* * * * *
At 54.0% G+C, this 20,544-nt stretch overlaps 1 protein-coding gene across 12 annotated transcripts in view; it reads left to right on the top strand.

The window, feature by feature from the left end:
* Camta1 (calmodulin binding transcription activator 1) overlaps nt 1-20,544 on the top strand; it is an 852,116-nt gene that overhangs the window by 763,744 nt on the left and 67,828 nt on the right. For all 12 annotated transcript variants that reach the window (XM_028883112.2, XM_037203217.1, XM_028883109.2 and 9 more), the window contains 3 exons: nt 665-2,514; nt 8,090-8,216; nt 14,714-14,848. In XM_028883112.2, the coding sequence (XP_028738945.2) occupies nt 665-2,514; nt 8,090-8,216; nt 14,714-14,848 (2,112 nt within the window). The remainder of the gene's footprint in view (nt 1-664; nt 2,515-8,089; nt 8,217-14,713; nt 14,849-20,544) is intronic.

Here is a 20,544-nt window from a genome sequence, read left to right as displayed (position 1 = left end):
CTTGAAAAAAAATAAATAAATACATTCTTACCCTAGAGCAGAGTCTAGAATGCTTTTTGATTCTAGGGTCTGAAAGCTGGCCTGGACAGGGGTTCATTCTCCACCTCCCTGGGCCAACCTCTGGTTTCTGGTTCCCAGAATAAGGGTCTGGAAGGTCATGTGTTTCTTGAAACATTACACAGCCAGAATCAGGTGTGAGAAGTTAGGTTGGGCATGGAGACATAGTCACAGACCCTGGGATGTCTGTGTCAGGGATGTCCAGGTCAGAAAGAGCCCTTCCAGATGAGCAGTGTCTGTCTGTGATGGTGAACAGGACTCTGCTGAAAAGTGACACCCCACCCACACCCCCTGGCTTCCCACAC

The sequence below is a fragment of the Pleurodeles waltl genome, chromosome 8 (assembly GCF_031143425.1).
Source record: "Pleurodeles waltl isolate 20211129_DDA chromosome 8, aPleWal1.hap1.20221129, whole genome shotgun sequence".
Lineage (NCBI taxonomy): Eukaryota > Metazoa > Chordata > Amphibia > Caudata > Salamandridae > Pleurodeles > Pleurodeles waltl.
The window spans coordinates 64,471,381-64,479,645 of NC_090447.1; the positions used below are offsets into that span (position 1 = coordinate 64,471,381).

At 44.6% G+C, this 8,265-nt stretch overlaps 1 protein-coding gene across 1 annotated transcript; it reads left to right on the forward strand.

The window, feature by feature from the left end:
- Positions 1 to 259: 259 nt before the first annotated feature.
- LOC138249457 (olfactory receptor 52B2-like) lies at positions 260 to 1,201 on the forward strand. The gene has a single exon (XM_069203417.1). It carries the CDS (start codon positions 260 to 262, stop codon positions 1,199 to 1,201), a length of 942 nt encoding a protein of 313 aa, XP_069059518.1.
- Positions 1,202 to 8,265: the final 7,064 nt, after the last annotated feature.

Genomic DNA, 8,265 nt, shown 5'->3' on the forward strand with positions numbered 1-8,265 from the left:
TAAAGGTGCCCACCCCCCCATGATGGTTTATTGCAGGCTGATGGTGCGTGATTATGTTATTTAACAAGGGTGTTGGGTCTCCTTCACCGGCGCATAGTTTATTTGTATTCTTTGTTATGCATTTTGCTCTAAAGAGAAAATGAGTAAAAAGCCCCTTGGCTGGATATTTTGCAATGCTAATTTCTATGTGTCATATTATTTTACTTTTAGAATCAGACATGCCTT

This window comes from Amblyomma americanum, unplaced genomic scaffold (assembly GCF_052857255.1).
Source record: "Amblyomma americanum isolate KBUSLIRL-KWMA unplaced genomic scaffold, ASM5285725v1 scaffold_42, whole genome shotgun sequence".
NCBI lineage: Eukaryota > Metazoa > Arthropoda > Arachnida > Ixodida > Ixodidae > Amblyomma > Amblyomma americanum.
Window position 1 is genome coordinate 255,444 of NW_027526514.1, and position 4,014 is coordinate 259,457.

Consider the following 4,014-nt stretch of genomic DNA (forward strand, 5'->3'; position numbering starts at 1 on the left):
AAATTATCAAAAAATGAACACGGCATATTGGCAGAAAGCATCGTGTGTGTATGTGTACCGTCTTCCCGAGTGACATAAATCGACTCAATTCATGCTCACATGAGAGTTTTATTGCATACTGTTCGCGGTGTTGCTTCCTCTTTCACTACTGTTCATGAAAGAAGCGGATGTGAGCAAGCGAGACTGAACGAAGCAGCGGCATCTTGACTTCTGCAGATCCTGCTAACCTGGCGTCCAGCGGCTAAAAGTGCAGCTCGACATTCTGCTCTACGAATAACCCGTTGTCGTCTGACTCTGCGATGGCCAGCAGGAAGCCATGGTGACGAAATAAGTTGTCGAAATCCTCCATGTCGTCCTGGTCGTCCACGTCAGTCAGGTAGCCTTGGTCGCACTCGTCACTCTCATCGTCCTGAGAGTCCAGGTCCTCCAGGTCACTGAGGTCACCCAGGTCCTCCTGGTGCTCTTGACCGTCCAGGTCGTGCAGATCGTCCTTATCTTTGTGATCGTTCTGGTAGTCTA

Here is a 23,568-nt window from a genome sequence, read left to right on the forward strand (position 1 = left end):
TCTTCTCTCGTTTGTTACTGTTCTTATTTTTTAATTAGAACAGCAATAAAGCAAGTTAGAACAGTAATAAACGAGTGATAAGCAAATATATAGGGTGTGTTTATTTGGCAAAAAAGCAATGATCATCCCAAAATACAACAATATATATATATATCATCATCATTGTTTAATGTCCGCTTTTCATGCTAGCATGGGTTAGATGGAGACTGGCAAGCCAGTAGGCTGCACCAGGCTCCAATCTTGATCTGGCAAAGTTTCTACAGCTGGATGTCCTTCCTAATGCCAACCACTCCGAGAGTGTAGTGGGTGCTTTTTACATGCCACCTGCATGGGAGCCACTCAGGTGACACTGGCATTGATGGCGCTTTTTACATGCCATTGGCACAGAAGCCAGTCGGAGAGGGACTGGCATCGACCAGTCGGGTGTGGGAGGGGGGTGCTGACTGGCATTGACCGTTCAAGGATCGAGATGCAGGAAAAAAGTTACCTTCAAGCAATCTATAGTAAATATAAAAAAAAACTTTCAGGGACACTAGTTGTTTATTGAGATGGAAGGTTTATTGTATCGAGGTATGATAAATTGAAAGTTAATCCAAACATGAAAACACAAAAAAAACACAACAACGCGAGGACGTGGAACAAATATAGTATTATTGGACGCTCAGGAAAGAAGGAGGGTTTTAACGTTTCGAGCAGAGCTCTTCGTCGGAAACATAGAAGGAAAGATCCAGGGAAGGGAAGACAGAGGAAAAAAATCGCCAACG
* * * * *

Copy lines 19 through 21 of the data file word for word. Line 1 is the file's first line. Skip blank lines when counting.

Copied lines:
NCBI lineage: Eukaryota > Metazoa > Arthropoda > Arachnida > Ixodida > Ixodidae > Amblyomma > Amblyomma americanum.
Window position 1 is genome coordinate 255,444 of NW_027526514.1, and position 4,014 is coordinate 259,457.

Consider the following 4,014-nt stretch of genomic DNA (forward strand, 5'->3'; position numbering starts at 1 on the left):